Albuminuria prevalence among Indigenous adults in 19 rural and remote communities in North Queensland 1998–2007

Table 2 shows the biomedical and behavioral characteristics of the complete cohort by follow up albuminuria. Participants with albuminuria at follow up were older or had higher BMI, BP, cholesterol, triglycerides, and GGT. Follow up albuminuria was not associated with drinking and PA and it was not significantly different by sex and ethnicity.
Table 2

Baseline characteristics of Indigenous adults in 19 communities from North Queensland by albuminuria at follow up

 

Albuminuria No = 326

Albuminuria Yes = 240

 

Mean or % (95% CI)

Mean or % (95% CI)

Age (Years) *

38.4 (37.0-39.8)

44.7 (43.0-46.3)

Female %

52.1 (46.7-57.5)

44.6 (38.4-51.0)

Aboriginal %

32.8 (27.9-38.1)

39.2 (33.2-45.5)

WC (CM) *

97.9 (96.1-99.8)

105.8 (103.8-107.8)

Abdominal overweight and obesity * %

 

Overweight

18.5 (14.4-23.6)

19.6 (14.3-26.4)

Obesity

46.2 (40.3-52.1)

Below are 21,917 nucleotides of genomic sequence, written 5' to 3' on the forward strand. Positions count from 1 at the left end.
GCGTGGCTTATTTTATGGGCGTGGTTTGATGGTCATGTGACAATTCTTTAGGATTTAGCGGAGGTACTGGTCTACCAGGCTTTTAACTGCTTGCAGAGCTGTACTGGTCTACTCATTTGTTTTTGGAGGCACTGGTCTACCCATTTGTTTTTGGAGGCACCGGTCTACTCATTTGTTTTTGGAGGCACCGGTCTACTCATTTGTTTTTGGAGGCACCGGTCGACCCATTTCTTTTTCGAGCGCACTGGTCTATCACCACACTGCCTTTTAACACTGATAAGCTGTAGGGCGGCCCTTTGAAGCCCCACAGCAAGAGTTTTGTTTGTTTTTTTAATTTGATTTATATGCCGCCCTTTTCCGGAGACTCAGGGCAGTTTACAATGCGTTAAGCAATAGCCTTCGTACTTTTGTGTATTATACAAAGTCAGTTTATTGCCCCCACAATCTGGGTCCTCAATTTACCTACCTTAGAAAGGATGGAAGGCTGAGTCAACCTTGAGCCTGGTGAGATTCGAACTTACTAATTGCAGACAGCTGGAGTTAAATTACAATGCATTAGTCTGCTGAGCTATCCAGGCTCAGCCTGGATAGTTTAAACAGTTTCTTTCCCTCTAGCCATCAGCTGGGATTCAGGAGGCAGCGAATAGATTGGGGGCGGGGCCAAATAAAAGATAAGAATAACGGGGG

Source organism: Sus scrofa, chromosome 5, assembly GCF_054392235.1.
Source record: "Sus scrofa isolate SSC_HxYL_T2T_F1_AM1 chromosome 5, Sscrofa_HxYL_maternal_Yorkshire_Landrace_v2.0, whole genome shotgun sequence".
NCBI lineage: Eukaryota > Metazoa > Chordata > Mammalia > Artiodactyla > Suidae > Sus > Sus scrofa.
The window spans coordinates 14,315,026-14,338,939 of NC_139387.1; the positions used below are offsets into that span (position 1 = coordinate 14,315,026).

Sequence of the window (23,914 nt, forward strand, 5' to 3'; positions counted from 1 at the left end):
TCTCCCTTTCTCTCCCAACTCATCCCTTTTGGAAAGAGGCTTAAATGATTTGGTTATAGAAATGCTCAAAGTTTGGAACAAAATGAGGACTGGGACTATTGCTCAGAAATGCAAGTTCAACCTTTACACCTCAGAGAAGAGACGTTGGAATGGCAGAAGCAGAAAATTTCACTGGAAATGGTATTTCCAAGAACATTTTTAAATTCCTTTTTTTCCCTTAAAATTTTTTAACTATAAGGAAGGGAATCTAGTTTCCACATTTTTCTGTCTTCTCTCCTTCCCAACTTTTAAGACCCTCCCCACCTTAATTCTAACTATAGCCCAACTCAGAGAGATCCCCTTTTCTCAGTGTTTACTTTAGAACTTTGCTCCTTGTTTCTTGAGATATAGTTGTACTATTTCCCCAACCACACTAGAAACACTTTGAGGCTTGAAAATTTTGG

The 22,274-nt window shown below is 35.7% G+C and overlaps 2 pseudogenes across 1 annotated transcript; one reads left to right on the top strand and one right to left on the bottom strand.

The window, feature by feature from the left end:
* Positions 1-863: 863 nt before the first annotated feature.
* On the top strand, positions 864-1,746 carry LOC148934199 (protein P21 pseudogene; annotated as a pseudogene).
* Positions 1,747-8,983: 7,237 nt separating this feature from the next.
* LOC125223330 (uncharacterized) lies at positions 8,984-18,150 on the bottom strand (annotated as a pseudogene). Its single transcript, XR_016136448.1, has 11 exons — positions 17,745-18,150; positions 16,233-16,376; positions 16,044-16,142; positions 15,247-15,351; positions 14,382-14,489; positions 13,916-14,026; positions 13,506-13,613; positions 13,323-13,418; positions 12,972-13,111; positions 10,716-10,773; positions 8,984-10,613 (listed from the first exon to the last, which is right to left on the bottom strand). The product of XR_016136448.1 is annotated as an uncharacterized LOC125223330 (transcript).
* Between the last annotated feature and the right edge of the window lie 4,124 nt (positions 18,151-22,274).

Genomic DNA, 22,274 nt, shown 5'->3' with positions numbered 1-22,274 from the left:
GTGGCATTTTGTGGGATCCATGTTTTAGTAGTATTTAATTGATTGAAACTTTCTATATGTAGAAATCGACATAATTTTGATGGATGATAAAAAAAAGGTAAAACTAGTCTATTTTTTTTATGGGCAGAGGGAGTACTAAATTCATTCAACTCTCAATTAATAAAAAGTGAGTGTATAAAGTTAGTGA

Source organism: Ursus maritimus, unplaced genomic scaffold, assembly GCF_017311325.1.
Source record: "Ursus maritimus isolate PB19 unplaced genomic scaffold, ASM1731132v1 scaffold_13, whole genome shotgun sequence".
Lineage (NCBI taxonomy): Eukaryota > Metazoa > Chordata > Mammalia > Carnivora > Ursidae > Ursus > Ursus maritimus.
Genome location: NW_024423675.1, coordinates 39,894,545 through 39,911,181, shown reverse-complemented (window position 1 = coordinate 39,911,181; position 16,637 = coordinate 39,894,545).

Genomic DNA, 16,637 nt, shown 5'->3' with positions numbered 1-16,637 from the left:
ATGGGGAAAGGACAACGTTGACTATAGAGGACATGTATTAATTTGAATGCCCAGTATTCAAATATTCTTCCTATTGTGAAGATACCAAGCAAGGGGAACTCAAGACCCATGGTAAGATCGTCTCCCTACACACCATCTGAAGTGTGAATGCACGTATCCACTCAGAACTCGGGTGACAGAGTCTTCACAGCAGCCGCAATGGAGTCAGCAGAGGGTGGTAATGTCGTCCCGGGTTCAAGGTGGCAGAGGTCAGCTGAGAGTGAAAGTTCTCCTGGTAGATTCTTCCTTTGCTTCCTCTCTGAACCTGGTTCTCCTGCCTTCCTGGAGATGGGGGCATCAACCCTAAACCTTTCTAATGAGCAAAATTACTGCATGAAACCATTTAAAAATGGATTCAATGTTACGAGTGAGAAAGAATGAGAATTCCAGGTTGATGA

58.3 (50.7-65.6)

BMI (kg/m2) *

28.7 (27.9-29.6)

31.0 (30.1-31.8)

BMI % *

  

25-29.9

26.6 (22.1-31.7)

22.2 (17.3-27.9)

> = 30

40.2 (35.0-45.7)

55.2 (48.8-61.4)

SBP (mmHg) *

130.0 (128.0-131.9)

137.3 (135.0-139.6)

DBP (mmHg) *

71.5 (70.1-73.0)

75.3 (73.6-77.1)

Hypertension % *

31.4 (26.6-36.7)

44.2 (38.0-50.5)

Glucose (mmol/L) *

5.5 (5.3-5.8)

6.8 (6.3-7.2)

Diabetes % *

15.0 (11.5-19.4)

35.4 (29.6-41.7)

Cholesterol (mmol/L) *

4.9 (4.8-5.0)

5.3 (5.2-5.5)

Triglycerides (mmol/L) *

1.7 (1.5-1.8)

2.4 (2.2-2.7)

HDL (mmol/L)*

1.12 (1.09-1.15)

1.08 (1.04-1.12)

Dyslipidaemia % *

42.3 (37.0-47.8)

60.0 (53.5-66.2)

GGT (IU) *

40.5 (36.0-45.0)

64.2 (53.2-75.3)

GGT > 50 % *

19.2 (15.2-23.9)

39.6 (33.4-46.1)

Smoker %

49.2 (43.8-54.7)

55.5 (49.1-61.7)

Drinking status %

  

Moderate

25.6 (21.1-30.8)

20.6 (15.9-26.2)

Risky

41.5 (36.1-47.0)

44.1 (37.9-50.5)

PA sufficient %

28.2 (23.6-33.4)

26.7 (21.4-32.6)

*P < 0.05 from ttest or chi square test or corresponding non-parametric tests